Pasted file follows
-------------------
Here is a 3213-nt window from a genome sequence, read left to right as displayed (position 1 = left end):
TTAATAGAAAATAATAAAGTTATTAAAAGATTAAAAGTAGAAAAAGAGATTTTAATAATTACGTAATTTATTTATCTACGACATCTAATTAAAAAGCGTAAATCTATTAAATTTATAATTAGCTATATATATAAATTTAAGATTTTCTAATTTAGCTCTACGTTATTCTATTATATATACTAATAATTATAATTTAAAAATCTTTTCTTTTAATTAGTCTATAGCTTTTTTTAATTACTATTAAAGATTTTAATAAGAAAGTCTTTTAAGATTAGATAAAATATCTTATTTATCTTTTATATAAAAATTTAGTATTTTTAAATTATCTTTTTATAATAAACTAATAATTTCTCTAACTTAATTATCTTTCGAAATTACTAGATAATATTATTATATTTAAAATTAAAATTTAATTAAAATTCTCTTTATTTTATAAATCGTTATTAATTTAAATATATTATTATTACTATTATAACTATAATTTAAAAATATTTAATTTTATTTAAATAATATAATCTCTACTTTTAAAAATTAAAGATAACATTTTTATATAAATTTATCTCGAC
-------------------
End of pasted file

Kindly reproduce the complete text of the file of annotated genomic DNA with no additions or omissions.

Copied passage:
Here is a 3213-nt window from a genome sequence, read left to right as displayed (position 1 = left end):
TTAATAGAAAATAATAAAGTTATTAAAAGATTAAAAGTAGAAAAAGAGATTTTAATAATTACGTAATTTATTTATCTACGACATCTAATTAAAAAGCGTAAATCTATTAAATTTATAATTAGCTATATATATAAATTTAAGATTTTCTAATTTAGCTCTACGTTATTCTATTATATATACTAATAATTATAATTTAAAAATCTTTTCTTTTAATTAGTCTATAGCTTTTTTTAATTACTATTAAAGATTTTAATAAGAAAGTCTTTTAAGATTAGATAAAATATCTTATTTATCTTTTATATAAAAATTTAGTATTTTTAAATTATCTTTTTATAATAAACTAATAATTTCTCTAACTTAATTATCTTTCGAAATTACTAGATAATATTATTATATTTAAAATTAAAATTTAATTAAAATTCTCTTTATTTTATAAATCGTTATTAATTTAAATATATTATTATTACTATTATAACTATAATTTAAAAATATTTAATTTTATTTAAATAATATAATCTCTACTTTTAAAAATTAAAGATAACATTTTTATATAAATTTATCTCGAC